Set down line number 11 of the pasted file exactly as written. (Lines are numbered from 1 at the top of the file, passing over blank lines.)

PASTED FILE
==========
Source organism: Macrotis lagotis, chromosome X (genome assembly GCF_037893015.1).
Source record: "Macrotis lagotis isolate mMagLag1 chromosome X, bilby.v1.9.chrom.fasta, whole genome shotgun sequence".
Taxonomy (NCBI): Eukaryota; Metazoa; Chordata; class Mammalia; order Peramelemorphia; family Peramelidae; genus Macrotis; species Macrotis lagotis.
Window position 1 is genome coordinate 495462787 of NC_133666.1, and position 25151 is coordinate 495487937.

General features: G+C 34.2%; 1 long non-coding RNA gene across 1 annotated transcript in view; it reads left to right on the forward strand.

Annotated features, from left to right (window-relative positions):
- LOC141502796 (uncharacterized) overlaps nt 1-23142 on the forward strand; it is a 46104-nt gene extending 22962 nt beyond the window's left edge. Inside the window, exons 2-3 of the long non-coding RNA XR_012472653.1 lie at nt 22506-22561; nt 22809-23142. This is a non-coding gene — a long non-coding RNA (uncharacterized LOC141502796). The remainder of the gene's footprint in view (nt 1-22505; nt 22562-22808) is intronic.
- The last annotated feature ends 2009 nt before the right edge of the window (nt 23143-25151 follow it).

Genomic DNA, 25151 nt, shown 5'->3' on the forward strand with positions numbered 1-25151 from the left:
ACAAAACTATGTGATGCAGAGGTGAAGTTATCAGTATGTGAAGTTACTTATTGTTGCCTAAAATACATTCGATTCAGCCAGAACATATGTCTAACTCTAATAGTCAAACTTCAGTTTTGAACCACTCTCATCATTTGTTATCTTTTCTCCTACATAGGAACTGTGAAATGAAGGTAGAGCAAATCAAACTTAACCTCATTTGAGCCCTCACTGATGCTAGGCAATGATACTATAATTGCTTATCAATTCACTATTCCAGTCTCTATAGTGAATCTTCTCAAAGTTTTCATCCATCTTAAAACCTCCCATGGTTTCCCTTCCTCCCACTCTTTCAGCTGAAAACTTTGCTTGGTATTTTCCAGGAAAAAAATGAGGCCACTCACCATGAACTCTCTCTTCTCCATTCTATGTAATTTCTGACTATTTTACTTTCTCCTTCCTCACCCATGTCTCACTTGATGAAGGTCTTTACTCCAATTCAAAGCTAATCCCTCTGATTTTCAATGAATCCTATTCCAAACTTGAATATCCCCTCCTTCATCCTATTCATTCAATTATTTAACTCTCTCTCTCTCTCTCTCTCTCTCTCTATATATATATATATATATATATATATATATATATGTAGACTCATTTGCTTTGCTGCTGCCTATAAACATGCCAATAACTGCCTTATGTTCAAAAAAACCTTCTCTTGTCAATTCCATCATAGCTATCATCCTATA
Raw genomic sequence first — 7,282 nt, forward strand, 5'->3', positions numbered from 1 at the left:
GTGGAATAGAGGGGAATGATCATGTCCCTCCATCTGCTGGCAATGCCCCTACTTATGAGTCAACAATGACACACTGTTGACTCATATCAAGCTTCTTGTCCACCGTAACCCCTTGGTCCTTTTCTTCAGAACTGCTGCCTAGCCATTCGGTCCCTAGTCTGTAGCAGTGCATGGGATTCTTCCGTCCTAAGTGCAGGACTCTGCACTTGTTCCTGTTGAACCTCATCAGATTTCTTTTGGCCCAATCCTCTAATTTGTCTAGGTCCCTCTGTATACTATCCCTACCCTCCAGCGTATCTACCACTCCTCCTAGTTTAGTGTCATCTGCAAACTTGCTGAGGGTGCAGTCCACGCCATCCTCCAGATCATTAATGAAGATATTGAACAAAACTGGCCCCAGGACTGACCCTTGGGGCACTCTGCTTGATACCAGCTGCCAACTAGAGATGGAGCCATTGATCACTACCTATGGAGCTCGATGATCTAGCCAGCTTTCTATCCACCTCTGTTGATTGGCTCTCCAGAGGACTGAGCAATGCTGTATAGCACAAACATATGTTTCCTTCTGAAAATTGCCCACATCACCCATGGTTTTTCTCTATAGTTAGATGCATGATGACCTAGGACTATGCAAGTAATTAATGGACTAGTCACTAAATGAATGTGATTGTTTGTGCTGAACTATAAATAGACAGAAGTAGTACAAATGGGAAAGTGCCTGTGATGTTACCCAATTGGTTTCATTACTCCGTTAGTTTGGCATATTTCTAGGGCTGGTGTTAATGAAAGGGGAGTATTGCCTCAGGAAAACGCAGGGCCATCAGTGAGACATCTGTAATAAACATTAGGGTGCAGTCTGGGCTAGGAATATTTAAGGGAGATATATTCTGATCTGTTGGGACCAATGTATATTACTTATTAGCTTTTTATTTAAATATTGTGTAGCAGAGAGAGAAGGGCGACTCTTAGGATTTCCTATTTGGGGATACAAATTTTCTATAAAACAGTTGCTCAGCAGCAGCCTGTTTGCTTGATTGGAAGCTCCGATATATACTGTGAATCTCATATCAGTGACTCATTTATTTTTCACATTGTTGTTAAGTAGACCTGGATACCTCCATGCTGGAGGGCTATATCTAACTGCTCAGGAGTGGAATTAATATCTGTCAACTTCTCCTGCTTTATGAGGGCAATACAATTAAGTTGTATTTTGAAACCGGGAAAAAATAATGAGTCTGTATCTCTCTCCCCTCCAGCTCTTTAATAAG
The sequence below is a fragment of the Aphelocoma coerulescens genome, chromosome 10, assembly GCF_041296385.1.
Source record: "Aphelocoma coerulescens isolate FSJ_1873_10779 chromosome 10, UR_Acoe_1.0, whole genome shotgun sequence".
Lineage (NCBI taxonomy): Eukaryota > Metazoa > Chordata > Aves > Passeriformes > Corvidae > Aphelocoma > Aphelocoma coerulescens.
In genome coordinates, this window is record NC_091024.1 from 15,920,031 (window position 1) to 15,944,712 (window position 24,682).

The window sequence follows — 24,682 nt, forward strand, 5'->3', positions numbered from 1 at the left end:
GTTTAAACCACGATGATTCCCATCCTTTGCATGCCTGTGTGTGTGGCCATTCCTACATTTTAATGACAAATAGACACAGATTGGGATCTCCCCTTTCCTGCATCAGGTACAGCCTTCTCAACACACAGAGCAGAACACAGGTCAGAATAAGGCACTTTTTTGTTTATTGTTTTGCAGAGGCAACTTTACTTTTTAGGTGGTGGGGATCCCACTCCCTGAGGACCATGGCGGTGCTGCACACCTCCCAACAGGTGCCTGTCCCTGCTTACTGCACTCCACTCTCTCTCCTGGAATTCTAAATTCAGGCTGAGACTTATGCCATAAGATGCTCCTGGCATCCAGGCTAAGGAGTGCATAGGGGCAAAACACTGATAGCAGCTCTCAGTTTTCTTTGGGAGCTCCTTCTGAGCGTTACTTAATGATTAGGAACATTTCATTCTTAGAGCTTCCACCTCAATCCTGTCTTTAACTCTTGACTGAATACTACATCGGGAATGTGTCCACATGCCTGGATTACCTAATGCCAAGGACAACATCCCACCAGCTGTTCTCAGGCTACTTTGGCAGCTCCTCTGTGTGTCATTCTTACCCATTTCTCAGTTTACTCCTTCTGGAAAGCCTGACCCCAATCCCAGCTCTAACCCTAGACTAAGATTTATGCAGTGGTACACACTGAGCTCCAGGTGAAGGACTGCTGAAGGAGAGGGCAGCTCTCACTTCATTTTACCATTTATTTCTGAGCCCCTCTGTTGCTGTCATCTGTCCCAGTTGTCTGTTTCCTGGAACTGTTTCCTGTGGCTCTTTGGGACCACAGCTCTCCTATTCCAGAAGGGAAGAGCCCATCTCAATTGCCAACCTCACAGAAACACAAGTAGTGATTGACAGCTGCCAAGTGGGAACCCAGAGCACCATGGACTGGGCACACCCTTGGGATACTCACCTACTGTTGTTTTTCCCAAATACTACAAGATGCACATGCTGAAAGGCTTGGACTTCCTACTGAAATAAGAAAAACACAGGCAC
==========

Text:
Raw genomic sequence first — 7,282 nt, forward strand, 5'->3', positions numbered from 1 at the left: